It took us a wee while to find Yamato – we looked down Lochrin Terrace from the main road but couldn’t see it. Assuming we had the wrong street, we made our way to Lochrin Place on the opposite side of the Cameo cinema. But no, we were actually right at first, so did an about-turn, arriving late and indicating our gaijin-ness. Actually, we’ve been to Japan – see Snack Issue 6 – and one thing which stood out on our trip (or rather didn’t!?) was the two kaiseki restaurants we visited. Both served traditional and expensive 8 course+ meals, and both were hidden down narrow alleyways in the Gion (geisha) district of Kyoto. Kyoto being an ancient capital of Japan, and Yamato being an ancient name for Japan, it seemed fitting to us that we should have trouble finding this restaurant!
It also seemed apt that the menu at Yamato is fit for an emperor, filled with extravagant ingredients such as wagyu, uni (sea urchin) and on the day we visited, Otoro. Sounding a bit like the main character from a Studio Ghibli movie, this is the most expensive and flavoursome cut of tuna, from the belly. It’s so desired that it even has its own website – otoro.com.
We took our seats in the sophisticated yet relaxed restaurant. Instrumental Japanese music and a colour scheme of grey, black and pastel shades set the tone. The geometric wooden beams, squares and hexagons hinted at Japanese minimalism, but there was a kawaii element – origami-style and cloud-shaped lampshades above us, and little bonsai trees and cute teapots on the tables. Fresh fish on display on the counter and bottles of sake, whisky and gin lined up behind. This looked like our kind of bar, bringing back happy memories of our trip to Japan.
On the table, an oversight for many – thick, quality napkins. These are things food bloggers tend to get excited about, rather than latte art!
We didn’t focus on the wine list, but dived straight into the sake page. They have at least a dozen, most served cold but some can be served hot. We felt there was more of a ritual to hot sake and so shared a ‘pot’. It’s like a teapot…only not!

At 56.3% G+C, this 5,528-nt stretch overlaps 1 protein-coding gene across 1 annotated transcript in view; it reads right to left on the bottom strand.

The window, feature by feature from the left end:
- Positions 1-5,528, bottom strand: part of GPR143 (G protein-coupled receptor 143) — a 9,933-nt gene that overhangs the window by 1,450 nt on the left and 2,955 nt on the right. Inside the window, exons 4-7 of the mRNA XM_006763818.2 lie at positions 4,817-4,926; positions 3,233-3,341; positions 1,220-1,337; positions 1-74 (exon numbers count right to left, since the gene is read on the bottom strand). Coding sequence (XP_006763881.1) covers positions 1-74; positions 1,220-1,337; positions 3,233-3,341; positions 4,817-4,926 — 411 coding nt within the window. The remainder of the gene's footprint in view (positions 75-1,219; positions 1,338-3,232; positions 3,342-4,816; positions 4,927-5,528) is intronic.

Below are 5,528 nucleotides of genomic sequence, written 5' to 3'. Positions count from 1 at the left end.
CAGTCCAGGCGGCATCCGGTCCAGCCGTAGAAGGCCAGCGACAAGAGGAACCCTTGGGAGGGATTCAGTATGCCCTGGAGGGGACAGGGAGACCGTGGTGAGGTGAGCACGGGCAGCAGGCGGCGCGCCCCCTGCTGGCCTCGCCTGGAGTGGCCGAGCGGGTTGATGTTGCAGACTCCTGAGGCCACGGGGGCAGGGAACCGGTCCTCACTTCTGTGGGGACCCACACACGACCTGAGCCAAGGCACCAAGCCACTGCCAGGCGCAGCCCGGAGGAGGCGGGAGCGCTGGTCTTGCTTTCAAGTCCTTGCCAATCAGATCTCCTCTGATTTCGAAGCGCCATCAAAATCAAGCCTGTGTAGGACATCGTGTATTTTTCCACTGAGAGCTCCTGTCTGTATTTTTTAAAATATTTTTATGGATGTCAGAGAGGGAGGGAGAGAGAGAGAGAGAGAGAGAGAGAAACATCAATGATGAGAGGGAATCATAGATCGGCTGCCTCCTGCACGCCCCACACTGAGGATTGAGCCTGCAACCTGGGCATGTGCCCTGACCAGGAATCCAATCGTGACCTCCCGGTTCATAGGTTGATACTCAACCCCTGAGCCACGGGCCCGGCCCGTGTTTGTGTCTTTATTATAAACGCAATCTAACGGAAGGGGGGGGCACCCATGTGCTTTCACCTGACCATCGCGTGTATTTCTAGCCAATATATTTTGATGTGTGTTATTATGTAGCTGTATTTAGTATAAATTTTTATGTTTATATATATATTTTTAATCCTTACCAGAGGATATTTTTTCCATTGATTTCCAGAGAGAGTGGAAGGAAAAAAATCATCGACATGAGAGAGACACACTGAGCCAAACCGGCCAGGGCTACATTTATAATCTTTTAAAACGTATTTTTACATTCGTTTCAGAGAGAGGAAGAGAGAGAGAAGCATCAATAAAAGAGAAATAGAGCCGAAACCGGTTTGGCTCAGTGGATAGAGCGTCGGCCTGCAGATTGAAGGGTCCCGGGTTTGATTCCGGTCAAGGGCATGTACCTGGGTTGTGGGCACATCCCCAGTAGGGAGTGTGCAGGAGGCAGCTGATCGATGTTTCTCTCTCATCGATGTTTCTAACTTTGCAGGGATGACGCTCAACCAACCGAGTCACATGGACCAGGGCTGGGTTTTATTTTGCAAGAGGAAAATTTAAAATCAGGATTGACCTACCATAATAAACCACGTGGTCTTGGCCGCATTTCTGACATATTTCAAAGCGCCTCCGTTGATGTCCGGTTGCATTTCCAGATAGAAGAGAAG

Crispy Brussels sprouts with yuzu sauce and pine nuts surprised us on the menu – it did appeal, but we decided to stick to the authentic items. Then we got home and googled, and it seems that this is a popular dish in New York Japanese restaurants after all. Who’d have thought?
Dishes come out when ready, and the Otoro tuna belly nigiri arrived first. We could taste why it’s so revered. This is the leanest, tastiest slice of tuna you’ll find.
Next we ate takoyaki – octopus balls. These plump doughy balls with a crispy exterior are seasoned with Japanese mayonnaise and a tangy okonomi sauce (a bit like Worcestershire sauce).
The sushi soon followed – eel and egg maki, snow crab gunkan and the best of the lot – grilled wagyu gunkan, which was sushi rice topped with little cuts of rich, buttery steak.
Chawammushi arrived next in a dinky lidded pot. This was something that we had actually eaten in Japan, but didn’t realise it. Like a hot eggy savoury custard with scallop, prawn, brown himeji mushroom and truffle sauce, it sounds a bit odd to western palates, but is quite comforting.
We ate the best tempura in our life at a restaurant underneath Tokyo train station, and the assorted selection of king prawn and vegetables which was soon delivered was almost as good.
For dessert there are only two choices, so we ordered both. Matcha mochi, coming with a ball of your chosen flavour of ice cream, and a trio of all available ice creams: matcha, white sesame and black sesame, which was our favourite.
In Britain we perhaps don’t have the appreciation of sushi that leads people to revere the likes of Jiro Ono (see the movie Jiro Dreams Of Sushi), but Yamato excels in lifting it above the level of what may appear to be something basic and unsophisticated. Of course, it’s not all just sushi either. The tempura, takoyaki and chawanmushi were all great.
Date night coming up? Heading to the Cameo and need a pre-movie dinner? Yamato may have you covered!
11 Lochrin Terrace, Edinburgh
Chilled out Japanese decor
High end sushi